The Socialist Party often asserts that the roots of conflict have economic causes and little to do with the supposed motives of the war. The Syrian civil war is an example. The conflict in Syria is not just a civil war, but the result of larger international players positioning themselves on the geopolitical chessboard. Much of the media coverage suggests that the conflict in Syria is a civil war, in which the Alawite (Shia) Bashar al Assad regime is defending itself (and committing atrocities) against Sunni rebel factions (who are also committing atrocities). The real explanation is simpler: it is about money. Oil and natural gas pipelines bring large amounts of wealth to states which control them, thus attracting international attention, intrigue, and in many instances, terrorist activity.
Turkey, Qatar, and Saudi Arabia wanted to build a pipeline through Syria, but Assad rejected it. In 2009, Qatar proposed a pipeline to run through Syria and Turkey to export Saudi gas. Assad rejected the proposal and instead formed an agreement with Iran and Iraq to construct a pipeline to the European market that would cut Turkey, Saudi Arabia, and Qatar out of the route entirely. Since, Turkey, Qatar, and Saudi Arabia have been staunch backers of the opposition seeking to topple Assad. Collectively, they have invested billions of dollars, lent weapons, encouraged the spread of fanatical ideology, and helped smuggle fighters across their borders.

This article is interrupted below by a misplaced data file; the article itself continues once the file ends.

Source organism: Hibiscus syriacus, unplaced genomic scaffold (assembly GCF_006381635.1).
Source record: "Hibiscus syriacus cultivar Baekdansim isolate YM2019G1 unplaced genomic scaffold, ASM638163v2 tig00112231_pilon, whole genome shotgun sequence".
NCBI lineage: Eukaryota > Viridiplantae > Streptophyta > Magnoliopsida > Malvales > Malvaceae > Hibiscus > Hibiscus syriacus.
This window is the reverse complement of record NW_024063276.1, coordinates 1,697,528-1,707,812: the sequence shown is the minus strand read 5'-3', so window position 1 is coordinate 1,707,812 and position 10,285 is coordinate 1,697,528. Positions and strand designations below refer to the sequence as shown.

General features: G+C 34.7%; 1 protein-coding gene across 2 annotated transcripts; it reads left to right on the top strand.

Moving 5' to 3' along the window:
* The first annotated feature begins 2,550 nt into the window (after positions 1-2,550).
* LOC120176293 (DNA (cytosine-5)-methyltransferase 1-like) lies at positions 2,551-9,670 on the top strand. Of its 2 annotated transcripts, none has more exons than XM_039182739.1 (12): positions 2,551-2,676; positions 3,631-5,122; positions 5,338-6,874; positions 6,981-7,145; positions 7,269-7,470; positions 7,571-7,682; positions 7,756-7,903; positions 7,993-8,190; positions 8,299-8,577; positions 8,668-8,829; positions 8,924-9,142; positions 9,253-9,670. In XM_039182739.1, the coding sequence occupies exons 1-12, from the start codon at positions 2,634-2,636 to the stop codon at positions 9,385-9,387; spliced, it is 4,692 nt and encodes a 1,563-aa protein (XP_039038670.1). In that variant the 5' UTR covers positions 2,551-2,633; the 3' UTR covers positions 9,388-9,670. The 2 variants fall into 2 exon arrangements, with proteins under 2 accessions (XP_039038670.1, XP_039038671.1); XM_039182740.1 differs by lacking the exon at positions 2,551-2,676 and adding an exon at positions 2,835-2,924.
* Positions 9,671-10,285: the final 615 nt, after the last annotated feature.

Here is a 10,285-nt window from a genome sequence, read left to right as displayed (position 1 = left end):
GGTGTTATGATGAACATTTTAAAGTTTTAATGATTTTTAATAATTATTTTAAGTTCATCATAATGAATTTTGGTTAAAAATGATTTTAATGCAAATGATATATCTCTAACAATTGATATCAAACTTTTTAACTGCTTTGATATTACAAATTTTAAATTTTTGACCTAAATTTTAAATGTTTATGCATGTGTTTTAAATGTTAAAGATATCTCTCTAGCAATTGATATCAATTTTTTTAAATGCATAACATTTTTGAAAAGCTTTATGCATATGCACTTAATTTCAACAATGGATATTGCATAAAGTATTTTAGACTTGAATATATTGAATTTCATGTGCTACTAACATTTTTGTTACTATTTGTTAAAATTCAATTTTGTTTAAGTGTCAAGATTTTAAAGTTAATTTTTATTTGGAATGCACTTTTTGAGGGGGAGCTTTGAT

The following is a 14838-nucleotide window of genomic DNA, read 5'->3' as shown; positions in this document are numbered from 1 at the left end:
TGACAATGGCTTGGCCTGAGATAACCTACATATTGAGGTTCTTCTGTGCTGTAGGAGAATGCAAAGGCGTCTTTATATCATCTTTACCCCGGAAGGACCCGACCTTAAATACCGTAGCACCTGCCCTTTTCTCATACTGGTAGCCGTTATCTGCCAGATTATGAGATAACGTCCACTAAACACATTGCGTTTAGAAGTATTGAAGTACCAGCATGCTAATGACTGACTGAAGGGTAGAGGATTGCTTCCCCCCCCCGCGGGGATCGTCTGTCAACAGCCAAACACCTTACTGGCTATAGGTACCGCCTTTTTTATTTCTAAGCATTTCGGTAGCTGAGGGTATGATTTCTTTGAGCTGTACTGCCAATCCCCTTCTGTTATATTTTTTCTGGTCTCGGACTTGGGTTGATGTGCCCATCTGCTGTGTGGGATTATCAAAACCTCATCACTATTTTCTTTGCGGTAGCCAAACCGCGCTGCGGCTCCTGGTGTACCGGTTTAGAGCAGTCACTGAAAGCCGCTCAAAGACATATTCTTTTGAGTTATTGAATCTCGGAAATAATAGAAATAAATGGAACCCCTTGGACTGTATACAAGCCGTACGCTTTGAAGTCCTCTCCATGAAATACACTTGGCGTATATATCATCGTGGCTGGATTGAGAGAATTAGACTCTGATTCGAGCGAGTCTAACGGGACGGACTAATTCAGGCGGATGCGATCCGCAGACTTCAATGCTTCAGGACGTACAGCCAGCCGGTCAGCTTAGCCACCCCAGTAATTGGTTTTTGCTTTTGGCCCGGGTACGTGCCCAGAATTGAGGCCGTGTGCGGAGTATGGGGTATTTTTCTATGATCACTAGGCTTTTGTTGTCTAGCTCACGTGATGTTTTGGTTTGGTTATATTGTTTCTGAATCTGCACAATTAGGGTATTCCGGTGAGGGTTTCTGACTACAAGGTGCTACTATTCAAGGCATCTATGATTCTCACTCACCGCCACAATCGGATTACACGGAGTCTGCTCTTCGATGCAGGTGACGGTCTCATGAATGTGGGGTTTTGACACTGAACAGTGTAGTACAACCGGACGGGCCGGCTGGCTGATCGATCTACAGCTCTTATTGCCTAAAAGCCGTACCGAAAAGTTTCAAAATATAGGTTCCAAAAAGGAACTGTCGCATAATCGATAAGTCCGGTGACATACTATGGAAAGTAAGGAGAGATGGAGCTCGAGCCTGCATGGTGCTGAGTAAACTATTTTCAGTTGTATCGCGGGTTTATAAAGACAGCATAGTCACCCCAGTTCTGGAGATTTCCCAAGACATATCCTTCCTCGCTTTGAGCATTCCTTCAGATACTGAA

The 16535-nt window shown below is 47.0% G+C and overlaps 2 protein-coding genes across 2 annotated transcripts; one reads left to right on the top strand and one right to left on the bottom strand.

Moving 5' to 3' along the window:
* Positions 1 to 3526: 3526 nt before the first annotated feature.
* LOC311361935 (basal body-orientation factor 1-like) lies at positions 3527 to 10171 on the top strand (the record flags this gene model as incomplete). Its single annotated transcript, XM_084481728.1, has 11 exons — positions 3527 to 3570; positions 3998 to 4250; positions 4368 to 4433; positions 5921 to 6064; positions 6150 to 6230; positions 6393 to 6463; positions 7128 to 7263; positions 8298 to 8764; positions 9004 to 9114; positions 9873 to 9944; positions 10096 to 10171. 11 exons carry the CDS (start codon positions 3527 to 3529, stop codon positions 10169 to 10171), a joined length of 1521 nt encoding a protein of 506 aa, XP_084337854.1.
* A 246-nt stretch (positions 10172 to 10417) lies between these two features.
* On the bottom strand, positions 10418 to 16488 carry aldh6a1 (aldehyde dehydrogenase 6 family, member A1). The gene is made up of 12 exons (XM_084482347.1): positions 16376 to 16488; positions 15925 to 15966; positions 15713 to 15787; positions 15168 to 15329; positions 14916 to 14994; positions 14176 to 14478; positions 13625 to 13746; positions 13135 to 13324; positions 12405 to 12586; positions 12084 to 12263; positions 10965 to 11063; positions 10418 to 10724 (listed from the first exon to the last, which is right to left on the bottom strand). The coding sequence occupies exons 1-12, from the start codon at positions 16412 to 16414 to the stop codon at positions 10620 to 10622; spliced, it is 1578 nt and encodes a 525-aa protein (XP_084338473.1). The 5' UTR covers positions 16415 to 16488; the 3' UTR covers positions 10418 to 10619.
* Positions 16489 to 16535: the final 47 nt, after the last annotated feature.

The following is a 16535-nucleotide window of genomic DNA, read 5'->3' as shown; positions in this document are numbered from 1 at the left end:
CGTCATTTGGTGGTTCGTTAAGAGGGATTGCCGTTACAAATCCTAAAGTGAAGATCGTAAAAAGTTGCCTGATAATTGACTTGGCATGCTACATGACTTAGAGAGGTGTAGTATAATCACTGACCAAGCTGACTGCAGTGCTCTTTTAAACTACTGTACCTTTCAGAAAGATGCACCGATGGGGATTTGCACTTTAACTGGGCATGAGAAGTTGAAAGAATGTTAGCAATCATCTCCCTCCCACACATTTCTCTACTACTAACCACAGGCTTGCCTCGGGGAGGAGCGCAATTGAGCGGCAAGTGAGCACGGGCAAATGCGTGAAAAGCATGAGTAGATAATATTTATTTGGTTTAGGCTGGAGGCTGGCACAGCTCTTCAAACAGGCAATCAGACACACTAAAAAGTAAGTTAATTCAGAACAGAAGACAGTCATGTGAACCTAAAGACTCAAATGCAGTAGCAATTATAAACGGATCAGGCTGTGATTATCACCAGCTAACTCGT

The Iran-Iraq pipeline will strengthen Iranian influence in the region and undermine their rival, Saudi Arabia — the other main OPEC producer. Given the ability to transport gas to Europe without going through Washington’s allies, Iran will hold the upper-hand and will be able to negotiate agreements that exclude the U.S. dollar completely.
The Syrian conflict is little different from many other conflicts that originate in competition for resources. The tremendous wealth from the natural gas flow, enough to transform regional economies, has drawn in competing regional players.